Human papillomavirus type 16 sub-lineages and integration in cancer [article]

Robert Jackson, Alejandro Ortigas-Vásquez, Ingeborg Zehbe
2020 bioRxiv   pre-print
Our lab has been intrigued by the fact that viral genomes often take on the role of mobile elements to perpetuate their existence in a complex organism's genome. Multiple DNA viruses such as Epstein-Barr virus, hepatitis B virus, and human papillomavirus (HPV) can invade their host genome, as "genomic parasites". We have been investigating HPV type 16 (HPV16), which is a prominent human tumour virus. In our recent in vitro work using 3D organoids, a common variant of HPV16's coding region
more » ... ed early integration into the host genome compared to the prototype. Next-generation sequencing (NGS) data confirmed a transcriptomic profile of increased proliferation and chromosomal instability−both hallmarks of cancer. Epidemiologically, this variant is associated with a high cervical cancer incidence. To substantiate in vitro findings and test variant-specific integration across HPV16-related cancers, we employed NGS data from population-derived clinical samples in The Cancer Genome Atlas (TCGA)-curated database. Data were analyzed for HPV16 positivity, sub-lineage, and viral-host integration using a bioinformatic pipeline of open-source tools, including HPVDetector. Here, we report the initial analysis for a subset of 37 cervical cancer cases comprised of HPV16 positive and negative samples as well as different sub-lineage and integration states. We do not presently find an association between sub-lineage and integration, but these determinations are confounded by discrepancies between DNA- and RNA-level data and the small sample size. We conclude by discussing challenges and future directions for analyzing the remaining TCGA cases−a requirement to increase statistical power. The overall goal is to investigate integration patterns quantitatively and qualitatively as well as to confirm or refute our initial hypothesis based on clinical sample data. Dissecting integration patterns of HPV sub-lineage genomes may uncover viral-host interactions evolutionarily related to transposable elements−a group of molecules increasingly identified in a wide array of functions within humans. The overall understanding of risk factors related to HPV sub-lineage could be relevant for prognostic and cancer treatment efficiency biomarkers.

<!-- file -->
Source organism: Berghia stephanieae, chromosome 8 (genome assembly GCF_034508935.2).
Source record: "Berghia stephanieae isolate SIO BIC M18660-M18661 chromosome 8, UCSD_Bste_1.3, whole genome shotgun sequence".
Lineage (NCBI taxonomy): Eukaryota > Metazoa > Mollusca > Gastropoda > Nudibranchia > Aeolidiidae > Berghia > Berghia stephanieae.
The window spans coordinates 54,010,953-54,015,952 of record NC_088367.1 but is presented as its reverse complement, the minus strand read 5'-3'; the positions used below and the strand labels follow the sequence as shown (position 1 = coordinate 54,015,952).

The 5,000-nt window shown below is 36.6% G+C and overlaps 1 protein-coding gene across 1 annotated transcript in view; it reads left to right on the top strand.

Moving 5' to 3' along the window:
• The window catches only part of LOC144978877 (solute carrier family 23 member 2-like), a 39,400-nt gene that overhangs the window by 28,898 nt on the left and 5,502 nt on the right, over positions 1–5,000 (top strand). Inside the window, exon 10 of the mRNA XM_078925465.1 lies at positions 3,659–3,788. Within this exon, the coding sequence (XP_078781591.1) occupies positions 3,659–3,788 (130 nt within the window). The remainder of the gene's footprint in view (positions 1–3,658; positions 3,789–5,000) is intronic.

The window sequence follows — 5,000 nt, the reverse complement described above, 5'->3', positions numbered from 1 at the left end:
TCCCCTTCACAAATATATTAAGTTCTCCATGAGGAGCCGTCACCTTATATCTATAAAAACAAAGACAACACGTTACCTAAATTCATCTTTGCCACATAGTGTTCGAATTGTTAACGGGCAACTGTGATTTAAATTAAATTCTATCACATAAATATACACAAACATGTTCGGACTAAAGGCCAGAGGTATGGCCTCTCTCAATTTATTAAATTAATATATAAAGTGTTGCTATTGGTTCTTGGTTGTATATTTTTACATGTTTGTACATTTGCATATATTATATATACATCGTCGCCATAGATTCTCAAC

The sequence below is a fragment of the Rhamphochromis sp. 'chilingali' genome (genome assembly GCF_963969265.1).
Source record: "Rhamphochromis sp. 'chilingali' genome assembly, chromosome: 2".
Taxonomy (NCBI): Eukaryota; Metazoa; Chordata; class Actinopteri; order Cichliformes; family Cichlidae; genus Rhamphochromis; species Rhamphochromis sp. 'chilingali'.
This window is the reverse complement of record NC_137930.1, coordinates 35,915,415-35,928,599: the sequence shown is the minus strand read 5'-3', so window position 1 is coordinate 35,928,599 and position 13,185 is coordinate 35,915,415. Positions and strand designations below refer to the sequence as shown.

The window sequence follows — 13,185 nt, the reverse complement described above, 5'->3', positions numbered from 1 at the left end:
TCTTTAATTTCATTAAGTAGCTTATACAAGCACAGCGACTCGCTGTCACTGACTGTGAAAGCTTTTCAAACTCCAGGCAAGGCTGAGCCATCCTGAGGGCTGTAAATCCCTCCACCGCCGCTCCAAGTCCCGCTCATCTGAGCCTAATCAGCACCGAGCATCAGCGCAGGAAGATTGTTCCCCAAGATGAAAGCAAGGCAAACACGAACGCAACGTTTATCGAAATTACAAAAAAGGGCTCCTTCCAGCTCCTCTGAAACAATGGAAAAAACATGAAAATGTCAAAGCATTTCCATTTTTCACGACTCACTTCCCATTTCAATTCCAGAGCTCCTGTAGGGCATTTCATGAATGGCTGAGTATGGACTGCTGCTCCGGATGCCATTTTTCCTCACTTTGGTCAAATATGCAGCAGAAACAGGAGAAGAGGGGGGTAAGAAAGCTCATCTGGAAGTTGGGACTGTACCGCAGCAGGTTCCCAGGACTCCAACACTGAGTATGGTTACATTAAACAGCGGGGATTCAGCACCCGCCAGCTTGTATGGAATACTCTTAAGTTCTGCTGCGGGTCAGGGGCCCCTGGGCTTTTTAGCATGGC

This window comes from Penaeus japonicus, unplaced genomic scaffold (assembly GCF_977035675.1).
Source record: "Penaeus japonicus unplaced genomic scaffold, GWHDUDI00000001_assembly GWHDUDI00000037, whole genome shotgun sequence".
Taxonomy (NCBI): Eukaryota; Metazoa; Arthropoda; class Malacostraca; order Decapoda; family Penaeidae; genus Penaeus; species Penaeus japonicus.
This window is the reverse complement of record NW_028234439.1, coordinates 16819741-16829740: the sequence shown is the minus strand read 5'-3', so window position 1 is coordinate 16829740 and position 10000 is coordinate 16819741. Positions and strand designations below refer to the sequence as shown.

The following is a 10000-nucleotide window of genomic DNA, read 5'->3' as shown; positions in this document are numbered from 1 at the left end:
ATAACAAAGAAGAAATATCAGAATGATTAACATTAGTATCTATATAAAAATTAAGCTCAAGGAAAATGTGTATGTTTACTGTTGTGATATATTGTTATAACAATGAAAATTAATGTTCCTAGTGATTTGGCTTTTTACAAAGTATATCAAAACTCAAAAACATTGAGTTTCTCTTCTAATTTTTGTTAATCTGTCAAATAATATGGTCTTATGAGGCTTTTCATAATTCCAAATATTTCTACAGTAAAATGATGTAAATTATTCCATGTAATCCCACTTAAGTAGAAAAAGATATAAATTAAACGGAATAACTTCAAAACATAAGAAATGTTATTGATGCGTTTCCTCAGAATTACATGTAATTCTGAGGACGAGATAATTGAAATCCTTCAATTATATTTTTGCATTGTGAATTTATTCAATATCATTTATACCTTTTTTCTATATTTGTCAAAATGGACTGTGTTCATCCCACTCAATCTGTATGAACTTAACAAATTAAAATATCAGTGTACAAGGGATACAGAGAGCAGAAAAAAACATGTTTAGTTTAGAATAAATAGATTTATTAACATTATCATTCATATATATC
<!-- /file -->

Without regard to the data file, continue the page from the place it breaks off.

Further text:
doi:10.1101/2020.06.25.162958 fatcat:clwczn6a5fejddmyvncv242pcy